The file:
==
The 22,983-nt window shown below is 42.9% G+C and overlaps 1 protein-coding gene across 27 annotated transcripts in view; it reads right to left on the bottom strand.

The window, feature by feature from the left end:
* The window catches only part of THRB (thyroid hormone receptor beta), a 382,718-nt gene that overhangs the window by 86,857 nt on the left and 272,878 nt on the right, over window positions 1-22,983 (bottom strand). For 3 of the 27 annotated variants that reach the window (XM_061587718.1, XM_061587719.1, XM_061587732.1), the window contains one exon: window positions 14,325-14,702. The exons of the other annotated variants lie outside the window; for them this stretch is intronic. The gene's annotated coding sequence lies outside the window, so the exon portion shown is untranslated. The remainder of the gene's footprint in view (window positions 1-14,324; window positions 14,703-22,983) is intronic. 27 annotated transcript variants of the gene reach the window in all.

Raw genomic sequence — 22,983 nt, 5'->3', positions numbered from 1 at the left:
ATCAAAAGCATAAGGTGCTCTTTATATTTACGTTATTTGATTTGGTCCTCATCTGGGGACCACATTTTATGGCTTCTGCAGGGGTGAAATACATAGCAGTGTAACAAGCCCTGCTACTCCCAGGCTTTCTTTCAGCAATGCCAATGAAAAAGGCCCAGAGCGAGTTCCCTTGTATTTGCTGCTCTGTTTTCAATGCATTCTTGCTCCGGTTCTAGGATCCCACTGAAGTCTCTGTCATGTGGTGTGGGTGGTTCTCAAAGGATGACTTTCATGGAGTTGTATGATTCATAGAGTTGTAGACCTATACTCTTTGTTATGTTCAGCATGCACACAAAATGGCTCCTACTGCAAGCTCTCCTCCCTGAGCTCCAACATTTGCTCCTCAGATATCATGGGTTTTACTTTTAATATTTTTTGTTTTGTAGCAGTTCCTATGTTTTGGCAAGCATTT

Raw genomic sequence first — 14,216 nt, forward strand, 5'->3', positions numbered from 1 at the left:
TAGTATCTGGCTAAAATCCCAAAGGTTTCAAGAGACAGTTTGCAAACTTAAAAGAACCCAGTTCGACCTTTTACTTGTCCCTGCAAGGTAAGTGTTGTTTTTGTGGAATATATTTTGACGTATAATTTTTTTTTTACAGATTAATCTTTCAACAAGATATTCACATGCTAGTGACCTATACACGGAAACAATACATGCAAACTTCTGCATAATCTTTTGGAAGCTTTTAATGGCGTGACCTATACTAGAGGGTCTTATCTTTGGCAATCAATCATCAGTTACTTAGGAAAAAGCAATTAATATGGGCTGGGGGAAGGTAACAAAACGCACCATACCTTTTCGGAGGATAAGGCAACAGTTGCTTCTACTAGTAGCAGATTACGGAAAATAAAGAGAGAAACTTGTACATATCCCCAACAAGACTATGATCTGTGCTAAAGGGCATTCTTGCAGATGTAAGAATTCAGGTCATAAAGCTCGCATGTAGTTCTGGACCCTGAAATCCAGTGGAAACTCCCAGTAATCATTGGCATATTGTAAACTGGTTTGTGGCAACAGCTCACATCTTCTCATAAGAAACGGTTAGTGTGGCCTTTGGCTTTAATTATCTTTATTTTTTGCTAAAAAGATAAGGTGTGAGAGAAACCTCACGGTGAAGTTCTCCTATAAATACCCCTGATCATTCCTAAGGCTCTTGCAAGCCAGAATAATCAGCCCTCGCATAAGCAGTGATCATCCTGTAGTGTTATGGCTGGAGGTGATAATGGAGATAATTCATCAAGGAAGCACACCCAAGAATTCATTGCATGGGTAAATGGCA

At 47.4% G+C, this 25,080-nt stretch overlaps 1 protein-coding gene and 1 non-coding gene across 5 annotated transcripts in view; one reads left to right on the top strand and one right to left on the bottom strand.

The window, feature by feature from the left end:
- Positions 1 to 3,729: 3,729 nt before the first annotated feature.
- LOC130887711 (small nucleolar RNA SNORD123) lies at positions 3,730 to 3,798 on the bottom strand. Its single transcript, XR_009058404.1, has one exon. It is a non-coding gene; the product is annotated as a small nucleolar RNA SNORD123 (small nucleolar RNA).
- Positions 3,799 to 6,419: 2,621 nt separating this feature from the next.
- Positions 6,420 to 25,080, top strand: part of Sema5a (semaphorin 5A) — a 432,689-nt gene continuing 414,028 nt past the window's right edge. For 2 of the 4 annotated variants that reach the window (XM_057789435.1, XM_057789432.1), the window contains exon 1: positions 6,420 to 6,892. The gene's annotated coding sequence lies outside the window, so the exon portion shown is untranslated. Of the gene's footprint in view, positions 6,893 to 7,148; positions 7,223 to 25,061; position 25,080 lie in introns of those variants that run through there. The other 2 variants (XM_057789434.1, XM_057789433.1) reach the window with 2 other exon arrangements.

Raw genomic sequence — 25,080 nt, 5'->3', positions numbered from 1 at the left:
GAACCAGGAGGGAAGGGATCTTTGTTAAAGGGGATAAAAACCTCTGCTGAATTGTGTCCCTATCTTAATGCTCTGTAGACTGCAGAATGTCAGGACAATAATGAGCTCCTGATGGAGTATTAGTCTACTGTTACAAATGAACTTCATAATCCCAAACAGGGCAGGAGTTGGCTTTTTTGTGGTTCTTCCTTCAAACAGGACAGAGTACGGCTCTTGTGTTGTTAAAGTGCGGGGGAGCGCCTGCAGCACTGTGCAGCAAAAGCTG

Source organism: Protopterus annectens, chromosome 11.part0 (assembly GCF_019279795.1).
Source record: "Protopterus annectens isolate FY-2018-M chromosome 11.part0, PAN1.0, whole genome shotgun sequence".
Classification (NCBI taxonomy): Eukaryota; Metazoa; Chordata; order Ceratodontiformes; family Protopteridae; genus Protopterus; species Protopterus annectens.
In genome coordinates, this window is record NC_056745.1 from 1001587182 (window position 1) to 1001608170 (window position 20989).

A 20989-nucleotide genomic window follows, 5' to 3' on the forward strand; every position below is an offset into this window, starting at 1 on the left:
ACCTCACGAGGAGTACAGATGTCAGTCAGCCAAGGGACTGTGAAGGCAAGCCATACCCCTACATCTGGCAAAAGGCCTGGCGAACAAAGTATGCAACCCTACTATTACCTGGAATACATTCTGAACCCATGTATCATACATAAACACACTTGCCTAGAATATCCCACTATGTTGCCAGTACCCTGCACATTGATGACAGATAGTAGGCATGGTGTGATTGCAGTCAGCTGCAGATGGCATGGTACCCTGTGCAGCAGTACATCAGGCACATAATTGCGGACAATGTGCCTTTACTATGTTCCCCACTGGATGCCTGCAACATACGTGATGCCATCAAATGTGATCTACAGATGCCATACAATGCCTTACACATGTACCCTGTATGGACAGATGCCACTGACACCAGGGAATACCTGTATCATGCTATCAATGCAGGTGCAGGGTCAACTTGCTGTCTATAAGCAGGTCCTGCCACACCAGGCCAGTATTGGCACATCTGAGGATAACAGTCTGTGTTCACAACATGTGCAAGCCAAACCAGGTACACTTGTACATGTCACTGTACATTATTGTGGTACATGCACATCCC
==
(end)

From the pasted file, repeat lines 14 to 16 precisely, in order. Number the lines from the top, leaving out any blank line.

Raw genomic sequence — 25,080 nt, 5'->3', positions numbered from 1 at the left:
GAACCAGGAGGGAAGGGATCTTTGTTAAAGGGGATAAAAACCTCTGCTGAATTGTGTCCCTATCTTAATGCTCTGTAGACTGCAGAATGTCAGGACAATAATGAGCTCCTGATGGAGTATTAGTCTACTGTTACAAATGAACTTCATAATCCCAAACAGGGCAGGAGTTGGCTTTTTTGTGGTTCTTCCTTCAAACAGGACAGAGTACGGCTCTTGTGTTGTTAAAGTGCGGGGGAGCGCCTGCAGCACTGTGCAGCAAAAGCTG

Source organism: Protopterus annectens, chromosome 11.part0 (assembly GCF_019279795.1).